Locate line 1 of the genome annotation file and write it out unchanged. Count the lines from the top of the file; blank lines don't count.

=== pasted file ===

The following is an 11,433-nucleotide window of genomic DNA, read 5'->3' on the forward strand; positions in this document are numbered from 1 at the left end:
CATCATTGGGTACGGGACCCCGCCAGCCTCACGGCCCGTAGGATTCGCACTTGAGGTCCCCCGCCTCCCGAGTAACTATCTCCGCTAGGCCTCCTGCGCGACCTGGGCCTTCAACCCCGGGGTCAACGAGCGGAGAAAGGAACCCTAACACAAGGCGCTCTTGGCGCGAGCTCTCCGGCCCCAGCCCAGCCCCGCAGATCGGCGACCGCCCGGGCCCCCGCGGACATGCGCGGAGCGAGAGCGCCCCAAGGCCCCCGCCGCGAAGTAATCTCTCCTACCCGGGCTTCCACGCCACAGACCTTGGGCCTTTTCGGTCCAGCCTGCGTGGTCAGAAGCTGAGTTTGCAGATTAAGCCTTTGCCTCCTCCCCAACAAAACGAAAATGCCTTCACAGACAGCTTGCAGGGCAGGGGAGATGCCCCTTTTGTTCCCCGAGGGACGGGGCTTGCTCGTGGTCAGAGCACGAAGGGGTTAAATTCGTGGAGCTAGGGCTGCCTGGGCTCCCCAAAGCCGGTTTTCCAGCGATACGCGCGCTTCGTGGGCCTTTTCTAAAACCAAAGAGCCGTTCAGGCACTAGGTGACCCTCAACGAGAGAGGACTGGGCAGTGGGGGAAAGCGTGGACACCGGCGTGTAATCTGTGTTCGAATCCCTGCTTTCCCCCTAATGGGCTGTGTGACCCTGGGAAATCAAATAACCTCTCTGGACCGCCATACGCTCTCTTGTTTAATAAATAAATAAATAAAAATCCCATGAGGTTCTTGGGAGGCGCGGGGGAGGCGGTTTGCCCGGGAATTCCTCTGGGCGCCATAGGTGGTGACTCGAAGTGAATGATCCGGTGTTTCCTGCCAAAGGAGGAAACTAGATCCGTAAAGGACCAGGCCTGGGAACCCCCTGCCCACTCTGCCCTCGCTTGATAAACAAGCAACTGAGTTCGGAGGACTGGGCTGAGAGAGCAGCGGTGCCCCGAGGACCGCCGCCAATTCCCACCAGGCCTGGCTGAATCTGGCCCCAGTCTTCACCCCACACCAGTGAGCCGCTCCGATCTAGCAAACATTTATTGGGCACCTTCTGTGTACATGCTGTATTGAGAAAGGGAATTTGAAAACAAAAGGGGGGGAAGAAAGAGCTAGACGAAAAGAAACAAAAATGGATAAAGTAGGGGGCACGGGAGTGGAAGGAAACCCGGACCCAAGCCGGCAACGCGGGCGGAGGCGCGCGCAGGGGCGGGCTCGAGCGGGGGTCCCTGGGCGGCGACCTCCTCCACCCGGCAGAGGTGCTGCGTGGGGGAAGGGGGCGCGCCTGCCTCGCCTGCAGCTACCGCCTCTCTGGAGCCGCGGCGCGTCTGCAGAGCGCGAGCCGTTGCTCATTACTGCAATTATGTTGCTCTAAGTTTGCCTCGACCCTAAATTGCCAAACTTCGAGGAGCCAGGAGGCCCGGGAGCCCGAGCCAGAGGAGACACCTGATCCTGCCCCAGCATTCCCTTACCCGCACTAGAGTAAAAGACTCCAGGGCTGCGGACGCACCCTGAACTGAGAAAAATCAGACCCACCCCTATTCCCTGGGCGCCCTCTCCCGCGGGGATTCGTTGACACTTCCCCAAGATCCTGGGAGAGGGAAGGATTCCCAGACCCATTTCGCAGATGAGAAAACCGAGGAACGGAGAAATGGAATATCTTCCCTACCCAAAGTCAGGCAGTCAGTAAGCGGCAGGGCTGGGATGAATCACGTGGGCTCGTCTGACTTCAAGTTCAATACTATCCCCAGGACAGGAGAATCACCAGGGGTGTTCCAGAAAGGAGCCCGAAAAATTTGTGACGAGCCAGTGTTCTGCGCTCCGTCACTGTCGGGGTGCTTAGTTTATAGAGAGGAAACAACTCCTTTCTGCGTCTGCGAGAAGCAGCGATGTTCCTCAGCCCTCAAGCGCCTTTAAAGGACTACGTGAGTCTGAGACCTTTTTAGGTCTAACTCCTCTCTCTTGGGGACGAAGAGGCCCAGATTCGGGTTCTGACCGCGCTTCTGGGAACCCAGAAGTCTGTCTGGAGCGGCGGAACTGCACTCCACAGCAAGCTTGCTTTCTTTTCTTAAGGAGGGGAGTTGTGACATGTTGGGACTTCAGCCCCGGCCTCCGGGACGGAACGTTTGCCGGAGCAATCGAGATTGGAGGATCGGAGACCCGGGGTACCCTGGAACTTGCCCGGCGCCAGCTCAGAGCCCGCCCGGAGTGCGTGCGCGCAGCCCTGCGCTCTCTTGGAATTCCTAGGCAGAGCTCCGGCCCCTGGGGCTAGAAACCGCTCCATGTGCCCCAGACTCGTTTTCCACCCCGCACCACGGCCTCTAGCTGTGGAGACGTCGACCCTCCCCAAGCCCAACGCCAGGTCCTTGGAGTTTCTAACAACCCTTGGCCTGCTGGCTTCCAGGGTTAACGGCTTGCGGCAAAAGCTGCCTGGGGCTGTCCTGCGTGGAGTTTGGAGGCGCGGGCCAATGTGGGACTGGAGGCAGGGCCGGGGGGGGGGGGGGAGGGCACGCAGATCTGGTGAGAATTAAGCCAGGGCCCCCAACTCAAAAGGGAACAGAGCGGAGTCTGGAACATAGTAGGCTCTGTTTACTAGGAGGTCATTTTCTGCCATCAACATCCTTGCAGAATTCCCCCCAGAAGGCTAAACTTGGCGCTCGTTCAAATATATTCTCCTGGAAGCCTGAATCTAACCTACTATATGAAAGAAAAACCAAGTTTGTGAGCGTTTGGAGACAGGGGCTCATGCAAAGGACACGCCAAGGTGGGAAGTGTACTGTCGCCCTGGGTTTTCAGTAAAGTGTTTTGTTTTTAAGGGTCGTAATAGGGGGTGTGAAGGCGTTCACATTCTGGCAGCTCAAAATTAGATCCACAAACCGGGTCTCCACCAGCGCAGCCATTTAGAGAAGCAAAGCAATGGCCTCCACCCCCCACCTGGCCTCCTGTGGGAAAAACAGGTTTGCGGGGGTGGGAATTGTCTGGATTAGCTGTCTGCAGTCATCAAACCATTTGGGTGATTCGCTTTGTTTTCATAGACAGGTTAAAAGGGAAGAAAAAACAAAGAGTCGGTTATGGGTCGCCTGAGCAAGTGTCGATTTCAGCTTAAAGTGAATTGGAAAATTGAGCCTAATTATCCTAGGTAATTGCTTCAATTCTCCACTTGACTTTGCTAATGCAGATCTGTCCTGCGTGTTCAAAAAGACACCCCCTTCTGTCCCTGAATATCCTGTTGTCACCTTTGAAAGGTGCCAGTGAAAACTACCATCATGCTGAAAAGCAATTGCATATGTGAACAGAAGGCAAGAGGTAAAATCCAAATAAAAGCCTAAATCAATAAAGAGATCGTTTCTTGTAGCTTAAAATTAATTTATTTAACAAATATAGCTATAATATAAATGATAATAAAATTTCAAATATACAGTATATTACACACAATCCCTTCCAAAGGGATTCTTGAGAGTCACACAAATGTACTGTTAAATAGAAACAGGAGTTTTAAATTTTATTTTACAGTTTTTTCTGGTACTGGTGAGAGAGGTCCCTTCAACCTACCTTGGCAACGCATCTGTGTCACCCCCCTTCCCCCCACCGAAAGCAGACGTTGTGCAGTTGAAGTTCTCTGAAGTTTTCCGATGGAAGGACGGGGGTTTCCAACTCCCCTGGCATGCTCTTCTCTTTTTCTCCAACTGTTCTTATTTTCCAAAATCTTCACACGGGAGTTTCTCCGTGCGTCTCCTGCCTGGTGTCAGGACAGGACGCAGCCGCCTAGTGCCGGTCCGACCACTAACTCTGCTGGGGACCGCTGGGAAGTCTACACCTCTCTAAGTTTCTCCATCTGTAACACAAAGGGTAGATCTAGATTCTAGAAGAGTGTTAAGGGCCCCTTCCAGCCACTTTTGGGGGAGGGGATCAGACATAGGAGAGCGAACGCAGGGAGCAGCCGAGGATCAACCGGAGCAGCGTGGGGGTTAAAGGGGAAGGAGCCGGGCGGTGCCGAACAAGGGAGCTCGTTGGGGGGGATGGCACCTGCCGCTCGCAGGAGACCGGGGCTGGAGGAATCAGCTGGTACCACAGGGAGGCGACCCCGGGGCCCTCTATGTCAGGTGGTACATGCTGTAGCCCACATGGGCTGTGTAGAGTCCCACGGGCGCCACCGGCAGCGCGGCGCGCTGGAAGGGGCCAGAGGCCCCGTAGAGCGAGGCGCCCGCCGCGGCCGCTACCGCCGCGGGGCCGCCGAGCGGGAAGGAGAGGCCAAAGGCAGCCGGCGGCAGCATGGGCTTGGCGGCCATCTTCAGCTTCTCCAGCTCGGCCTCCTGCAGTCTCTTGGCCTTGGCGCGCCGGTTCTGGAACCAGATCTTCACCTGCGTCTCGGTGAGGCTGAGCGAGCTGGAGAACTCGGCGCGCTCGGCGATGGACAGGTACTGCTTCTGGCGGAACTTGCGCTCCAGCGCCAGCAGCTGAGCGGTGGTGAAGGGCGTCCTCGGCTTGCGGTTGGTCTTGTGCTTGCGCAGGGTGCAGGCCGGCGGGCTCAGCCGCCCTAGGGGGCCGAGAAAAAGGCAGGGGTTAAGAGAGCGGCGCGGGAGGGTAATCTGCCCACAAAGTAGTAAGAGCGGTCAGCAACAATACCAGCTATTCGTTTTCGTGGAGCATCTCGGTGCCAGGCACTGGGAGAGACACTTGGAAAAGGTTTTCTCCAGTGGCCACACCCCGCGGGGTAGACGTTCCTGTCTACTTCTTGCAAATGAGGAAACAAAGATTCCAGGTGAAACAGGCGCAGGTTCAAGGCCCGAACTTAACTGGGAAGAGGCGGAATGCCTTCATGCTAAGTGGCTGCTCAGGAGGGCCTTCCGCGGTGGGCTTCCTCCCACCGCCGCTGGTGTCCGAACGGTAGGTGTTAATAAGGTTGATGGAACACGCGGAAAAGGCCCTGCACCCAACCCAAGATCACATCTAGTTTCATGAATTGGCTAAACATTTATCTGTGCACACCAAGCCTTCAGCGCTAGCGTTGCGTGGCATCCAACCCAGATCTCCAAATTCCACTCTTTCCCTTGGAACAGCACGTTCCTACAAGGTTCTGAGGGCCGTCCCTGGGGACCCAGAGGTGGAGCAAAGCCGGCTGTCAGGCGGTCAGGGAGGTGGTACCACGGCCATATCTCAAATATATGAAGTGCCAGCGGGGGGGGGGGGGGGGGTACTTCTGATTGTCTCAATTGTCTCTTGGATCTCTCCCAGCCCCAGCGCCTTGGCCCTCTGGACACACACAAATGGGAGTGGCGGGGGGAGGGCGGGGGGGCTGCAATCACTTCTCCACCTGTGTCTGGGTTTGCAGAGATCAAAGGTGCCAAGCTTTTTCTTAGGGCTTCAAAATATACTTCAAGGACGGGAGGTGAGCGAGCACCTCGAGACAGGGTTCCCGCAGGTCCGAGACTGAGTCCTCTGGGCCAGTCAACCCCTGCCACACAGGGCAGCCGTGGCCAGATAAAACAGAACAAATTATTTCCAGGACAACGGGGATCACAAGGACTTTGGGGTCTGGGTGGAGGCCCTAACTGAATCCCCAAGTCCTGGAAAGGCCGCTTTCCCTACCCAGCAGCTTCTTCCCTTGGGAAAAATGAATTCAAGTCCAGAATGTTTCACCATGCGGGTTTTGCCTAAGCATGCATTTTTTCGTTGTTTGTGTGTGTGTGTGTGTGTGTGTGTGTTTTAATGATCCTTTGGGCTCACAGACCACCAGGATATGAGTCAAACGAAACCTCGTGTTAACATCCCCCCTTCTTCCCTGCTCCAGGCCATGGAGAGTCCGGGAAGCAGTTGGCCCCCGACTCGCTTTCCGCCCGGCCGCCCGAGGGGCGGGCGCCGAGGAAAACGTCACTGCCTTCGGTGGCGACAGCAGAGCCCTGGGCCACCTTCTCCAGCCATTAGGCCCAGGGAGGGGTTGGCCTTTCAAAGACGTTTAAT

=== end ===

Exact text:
The following is an 11,433-nucleotide window of genomic DNA, read 5'->3' on the forward strand; positions in this document are numbered from 1 at the left end: